President Trump indicated in a tweet (explained by Tiff) on Sunday that he was working with President Xi of China to help restore jobs at the Chinese telecom giant ZTE.
ZTE and another Chinese smartphone manufacturer, Huawei, have been the subject of repeated allegations of espionage by the U.S. Congress and a public avowal of distrust by key U.S. intelligence personnel. As noted by Bloomberg, these charge are dubious:
U.S. consumers should treat these warnings more as politicking and thinly veiled protectionism rather than concern for the security of their communications.
The U.S. government has been after Huawei and ZTE since 2011, when the House Intelligence Committee began an investigation of these two firms as telecommunications equipment suppliers. It ultimately found their cooperation with the Chinese authorities suspicious, though no specific backdoors in the equipment were discovered. Since the damaging report came out, however, Lenovo, a Chinese firm, acquired Chicago-based Motorola Mobility from Google — and, despite periodic noises from the Pentagon as well as U.S. and allied intelligence agencies that Lenovo devices pose a security risk, there is no visible pressure on carriers to stop selling Lenovo and Motorola phones.
The espionage allegations did trigger investigations, though, and those investigations revealed the ZTE had purchased restricted parts, incorporated them into their smartphones, and then sold the smartphones with the restricted parts in Iran and North Korea, two state sponsors of terrorism. ZTE pled guilty in early 2018 and was assessed an $892 million fine. (Reuters)
According to Attorney General Jeff Sessions, “ZTE Corporation not only violated export controls that keep sensitive American technology out of the hands of hostile regimes like Iran’s, they lied … about their illegal acts,” (USA Today)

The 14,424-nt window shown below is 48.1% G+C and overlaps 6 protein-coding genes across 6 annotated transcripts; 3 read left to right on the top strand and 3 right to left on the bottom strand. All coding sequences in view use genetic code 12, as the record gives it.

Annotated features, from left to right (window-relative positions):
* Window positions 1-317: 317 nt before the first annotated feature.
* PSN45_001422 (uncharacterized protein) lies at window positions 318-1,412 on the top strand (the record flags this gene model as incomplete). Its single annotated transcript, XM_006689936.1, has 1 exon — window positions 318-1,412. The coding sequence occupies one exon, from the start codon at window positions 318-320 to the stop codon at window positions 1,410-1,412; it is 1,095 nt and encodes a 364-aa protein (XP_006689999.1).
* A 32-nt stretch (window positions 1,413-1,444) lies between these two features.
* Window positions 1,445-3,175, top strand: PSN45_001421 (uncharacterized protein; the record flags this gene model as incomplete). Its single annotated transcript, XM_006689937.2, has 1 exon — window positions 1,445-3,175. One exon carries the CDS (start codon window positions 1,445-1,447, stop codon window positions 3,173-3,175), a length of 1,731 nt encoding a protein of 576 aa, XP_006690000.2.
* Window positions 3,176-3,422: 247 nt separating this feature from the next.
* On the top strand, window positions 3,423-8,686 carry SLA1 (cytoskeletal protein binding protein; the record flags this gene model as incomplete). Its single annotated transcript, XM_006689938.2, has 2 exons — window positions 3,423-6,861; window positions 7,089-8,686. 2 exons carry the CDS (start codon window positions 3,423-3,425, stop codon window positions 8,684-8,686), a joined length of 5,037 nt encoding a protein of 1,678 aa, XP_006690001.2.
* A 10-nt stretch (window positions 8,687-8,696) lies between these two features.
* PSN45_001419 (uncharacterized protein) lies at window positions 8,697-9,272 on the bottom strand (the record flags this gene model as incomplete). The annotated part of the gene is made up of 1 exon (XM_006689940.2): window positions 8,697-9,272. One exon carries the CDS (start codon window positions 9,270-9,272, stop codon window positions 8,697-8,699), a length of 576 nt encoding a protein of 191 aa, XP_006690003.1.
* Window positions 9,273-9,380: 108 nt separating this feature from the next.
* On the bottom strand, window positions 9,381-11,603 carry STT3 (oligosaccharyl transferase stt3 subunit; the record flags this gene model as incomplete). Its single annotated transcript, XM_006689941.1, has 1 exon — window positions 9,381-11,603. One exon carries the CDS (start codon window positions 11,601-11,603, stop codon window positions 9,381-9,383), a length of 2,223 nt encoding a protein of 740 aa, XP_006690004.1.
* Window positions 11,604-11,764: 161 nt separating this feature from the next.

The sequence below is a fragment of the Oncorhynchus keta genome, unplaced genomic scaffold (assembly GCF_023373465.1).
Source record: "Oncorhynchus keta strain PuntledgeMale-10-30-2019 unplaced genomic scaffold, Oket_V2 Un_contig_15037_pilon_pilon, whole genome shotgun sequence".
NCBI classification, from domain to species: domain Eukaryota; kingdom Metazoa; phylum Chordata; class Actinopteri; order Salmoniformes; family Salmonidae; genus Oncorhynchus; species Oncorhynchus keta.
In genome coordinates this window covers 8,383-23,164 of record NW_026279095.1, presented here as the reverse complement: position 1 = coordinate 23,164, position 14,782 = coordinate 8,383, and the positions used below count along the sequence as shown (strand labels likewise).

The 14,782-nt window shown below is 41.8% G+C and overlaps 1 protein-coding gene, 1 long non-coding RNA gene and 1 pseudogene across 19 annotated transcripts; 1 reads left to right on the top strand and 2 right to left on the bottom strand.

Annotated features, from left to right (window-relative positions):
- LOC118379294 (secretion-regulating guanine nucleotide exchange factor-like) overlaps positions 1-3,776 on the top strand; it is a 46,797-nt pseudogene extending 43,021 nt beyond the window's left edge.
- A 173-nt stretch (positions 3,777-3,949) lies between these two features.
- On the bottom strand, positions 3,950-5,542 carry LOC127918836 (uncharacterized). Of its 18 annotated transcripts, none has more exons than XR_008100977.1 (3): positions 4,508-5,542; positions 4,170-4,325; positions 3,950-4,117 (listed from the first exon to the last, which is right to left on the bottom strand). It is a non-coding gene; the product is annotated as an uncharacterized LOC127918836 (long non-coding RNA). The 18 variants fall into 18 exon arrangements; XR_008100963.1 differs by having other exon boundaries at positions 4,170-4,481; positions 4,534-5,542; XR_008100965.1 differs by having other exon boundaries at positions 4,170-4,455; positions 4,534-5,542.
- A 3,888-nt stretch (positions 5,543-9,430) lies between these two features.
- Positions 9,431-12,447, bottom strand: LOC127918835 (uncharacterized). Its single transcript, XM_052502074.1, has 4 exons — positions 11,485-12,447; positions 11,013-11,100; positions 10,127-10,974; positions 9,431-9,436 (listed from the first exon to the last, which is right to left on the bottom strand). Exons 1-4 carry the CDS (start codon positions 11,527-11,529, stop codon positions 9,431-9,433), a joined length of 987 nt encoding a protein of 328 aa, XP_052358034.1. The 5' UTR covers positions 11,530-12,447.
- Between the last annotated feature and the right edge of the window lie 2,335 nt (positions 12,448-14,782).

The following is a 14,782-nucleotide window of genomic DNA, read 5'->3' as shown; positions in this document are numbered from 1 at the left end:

The lies are the problem. While ZTE was paying the fine from last year, they were continuing to make false statements about their actions. In response, the U.S. Government shut down the Chinese supply of U.S. manufactured parts.
The ban’s devastating impact owes to ZTE’s reliance on U.S. partners for crucial technology. American businesses supply roughly 30% of the parts in ZTE smartphones, and the Chinese company sources the bulk of its processors from American chipmakers such as Intel and Qualcomm.
Software is another issue. The vast majority of smartphones run one of two operating systems: Apple’s proprietary iOS or Google’s Android. ZTE handsets use the latter, but the seven-year ban threatens to cut off access to the operating system.
The general perception is that American companies use foreign manufacturing to produce American goods. As this case demonstrates, the opposite is also true.
This situation has China upset. On May 5, trade talks ended in Bejing with the ban in place. Now, with trade talks due to resume today in Washington D.C., President Trump has signalled in his Tweet that he is willing to have an end to the ban negotiated.
This is a helpful negotiation tactic. It signals the possibility for cooperation with the Chinese leader. Trump is hoping that Chinese President Xi will then act as an ally for the upcoming summit with North Korea.
The problems with the efforts, however are twofold:
- Domestic politics. Working to secure the jobs of Chinese workers may alienate some U.S. workers. In particular, it may alienate people like the Harley Davidson employees who are losing their jobs as the Kansas City plant shuts down, but not regaining the jobs as a new factory is opening n Thailand. (KCTV5)
- International business. Either ZTE is guilty or it is not. If they are guilty, other businesses are watching and recognizing that not even violating sanctions to terrorism-supporting countries will necessarily result in a firm response. If they are not guilty, other businesses are watching as false charges are used to extort money from successful foreign businesses.
Both of those options result in damage to America’s reputation as an honest broker, rather than a bully or a pushover.